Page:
World Twenty20: One-man team Shane Watson makes it four from four for Australia
South Africa 145-6 Australia 147-2
Monday 01 October 2012
Man of the match in all four of Australia's games so far, Shane Watson showed more of his incandescent form with both bat and ball in yesterday's comprehensive Super Eights victory over South Africa in Colombo.
The 31-year-old Queensland-born all-rounder has just about been a one-man team for Australia so far in this tournament, for which they were not initially fancied despite reaching the final against England two years ago.
The pre-tournament criticism of George Bailey's team suggested that the bowling lacked guile and the batting was too reliant on the openers, Watson and Dave Warner. After finishing this match as the tournament's leading wicket-taker (10) and leading run-scorer (234), Watson has ensured that neither of these is a problem.
On a slow track against South Africa, Watson took two wickets for 29 and then cracked 70 off just 47 balls. Chasing 147 for victory, Australia lost Warner early but Watson was joined by the left-hander Mike Hussey (45 not out) for a 99-run stand that set up victory in 17.4 overs. Watson hit eight fours and two massive sixes before he was caught by Wayne Parnell off the left-arm spinner Robin Peterson, who had been top-scorer in the South Africa innings with 32 not out.
"It's nice to be able to continue to play well. I know how important my role is. There's still a hell of a long way to go," Watson said.
"Facing [the opening bowlers] Dale Steyn and Morne Morkel was always going to be a big challenge. I knew we had to get through it without getting out, scoring as many runs as we can.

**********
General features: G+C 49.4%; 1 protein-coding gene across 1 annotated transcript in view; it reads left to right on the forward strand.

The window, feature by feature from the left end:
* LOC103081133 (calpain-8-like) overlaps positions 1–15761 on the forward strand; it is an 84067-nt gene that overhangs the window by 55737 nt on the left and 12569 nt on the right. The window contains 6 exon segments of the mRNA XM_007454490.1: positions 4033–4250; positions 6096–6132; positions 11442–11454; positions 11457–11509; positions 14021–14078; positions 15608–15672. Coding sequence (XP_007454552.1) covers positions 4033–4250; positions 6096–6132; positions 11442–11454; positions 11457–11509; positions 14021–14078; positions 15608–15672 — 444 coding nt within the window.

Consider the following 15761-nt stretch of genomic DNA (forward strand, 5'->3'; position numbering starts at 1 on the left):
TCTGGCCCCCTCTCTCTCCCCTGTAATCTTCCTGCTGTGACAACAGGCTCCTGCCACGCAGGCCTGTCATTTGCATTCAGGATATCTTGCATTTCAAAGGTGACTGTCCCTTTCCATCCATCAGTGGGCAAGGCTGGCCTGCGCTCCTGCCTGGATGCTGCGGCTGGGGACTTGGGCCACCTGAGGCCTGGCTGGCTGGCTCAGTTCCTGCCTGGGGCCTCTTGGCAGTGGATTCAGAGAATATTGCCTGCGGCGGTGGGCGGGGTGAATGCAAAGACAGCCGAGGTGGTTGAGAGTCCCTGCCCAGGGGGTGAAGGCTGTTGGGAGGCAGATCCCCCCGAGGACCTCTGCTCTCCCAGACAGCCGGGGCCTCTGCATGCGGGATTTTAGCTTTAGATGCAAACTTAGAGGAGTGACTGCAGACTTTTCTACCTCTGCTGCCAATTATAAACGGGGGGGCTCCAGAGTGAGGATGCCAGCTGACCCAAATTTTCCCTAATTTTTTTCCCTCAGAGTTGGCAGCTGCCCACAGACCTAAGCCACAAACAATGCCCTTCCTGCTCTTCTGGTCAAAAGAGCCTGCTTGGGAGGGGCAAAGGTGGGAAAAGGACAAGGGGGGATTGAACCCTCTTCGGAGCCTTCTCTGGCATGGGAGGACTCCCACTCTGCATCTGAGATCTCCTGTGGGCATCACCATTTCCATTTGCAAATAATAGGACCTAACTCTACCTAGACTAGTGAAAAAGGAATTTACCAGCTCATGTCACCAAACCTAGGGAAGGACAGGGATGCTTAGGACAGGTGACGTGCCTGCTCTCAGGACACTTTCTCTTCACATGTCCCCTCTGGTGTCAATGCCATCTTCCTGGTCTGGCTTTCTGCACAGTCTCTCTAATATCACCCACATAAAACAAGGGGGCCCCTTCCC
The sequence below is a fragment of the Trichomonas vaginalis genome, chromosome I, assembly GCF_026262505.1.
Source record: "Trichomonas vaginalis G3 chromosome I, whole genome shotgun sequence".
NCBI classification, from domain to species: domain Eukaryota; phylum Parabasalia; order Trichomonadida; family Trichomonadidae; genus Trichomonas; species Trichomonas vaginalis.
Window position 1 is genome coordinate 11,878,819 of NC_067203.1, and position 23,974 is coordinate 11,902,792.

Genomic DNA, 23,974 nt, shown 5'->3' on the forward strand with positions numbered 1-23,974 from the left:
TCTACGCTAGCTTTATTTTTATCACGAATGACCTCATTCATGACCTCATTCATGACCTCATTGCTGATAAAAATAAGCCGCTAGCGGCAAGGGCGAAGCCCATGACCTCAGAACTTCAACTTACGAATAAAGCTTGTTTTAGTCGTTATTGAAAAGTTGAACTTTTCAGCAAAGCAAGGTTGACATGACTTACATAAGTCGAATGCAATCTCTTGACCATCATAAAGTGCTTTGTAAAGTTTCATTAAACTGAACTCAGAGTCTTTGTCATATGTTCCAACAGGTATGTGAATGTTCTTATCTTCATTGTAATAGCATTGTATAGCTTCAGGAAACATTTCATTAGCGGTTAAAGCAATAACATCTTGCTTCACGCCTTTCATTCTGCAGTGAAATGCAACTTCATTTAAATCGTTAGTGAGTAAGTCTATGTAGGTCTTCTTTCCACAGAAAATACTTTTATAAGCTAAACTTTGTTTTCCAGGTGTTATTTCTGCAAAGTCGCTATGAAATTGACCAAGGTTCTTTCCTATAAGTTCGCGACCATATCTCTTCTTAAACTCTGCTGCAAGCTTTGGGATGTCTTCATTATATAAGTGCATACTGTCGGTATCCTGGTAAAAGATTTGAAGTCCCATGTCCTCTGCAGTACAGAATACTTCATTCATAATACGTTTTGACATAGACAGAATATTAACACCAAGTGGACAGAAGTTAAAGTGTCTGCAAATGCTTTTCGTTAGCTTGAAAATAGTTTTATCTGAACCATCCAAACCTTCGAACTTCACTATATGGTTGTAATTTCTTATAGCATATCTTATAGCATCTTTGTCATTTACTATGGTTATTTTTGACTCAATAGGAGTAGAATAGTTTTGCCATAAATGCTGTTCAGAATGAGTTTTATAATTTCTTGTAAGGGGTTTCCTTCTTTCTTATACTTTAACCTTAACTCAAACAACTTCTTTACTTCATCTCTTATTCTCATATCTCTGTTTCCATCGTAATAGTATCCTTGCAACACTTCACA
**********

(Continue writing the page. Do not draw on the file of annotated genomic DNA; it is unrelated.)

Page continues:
"The top four batsmen are the ones who win you games consistently. Hussey took the pressure off me to score."
The South Africa captain, AB de Villiers, admitted that his side had failed to take the early wickets – especially Watson's – that they needed to defend their 145-6 total. "You have got to get wickets if you want to win Twenty20 games – like they [Australia] did early on. They got wickets and put pressure on a regular basis, but we couldn't do that," De Villiers said.
"If you don't get Watson early on, he is going to take away the game, and that's exactly what happened."
Australia, who play Pakistan in their final Super Eight game tomorrow, have now won both their games at this stage while South Africa are on the brink of elimination having lost both their matches and must hope for a huge win over India on the same day.
Results and fixtures
Yesterday : Group F (both Colombo)
Pakistan 128 all out lost to India 129-2 by eight wickets with three overs to spare.
South Africa 146-5 lost to Australia 147-2 by eight wickets with three overs to spare.
Today: Group E (both Pallekele)
N Zealand v West Indies (11am BST)
Sri Lanka v England (3pm)
Liverpool transfer news: Reds buoyed after Marco Reus rejects new Borussia Dortmund contract offer - reports
Arsenal agree new deal with BT Sport - which coincides nicely with advert showing FA Cup win over Liverpool
Liverpool transfer news: Divock Origi joins before World Cup star is immediately loaned back to Lille
Scottie dogs in Commonwealth Games opening ceremony 'disrespectful to Muslims', say Malaysian politicians
Liverpool transfer news: Daniel Agger closing in on Barcelona move as Xavi plans to stay
- 1 Disney heiress Abigail disowns her share of family profits in West Bank company
- 2 The secret report that helps Israel hide facts
- 3 'Women should not laugh in public,' says Turkey's Deputy Prime Minister in morality speech
- 4 Is Ebola coming to Britain? UK health officials issue warning to doctors as outbreak fears grow
- 5 Ross Burden dead: MasterChef and Ready Steady Cook star dies at age 45 after suffering from cancer
The secret report that helps Israel hide facts
A day in the life of Vladimir Putin: The dictator in his labyrinth
Woman and two children killed by mob in riots over 'blasphemous' Facebook post in Pakistan
Putin is 'thuggish, dishonest and reckless', says British ambassador to US
Boozy, ignorant, intolerant, but very polite – Britain as others see us
Were 'Poor Doors' added to mixed developments so wealthy residents don't have to go in alongside social housing tenants?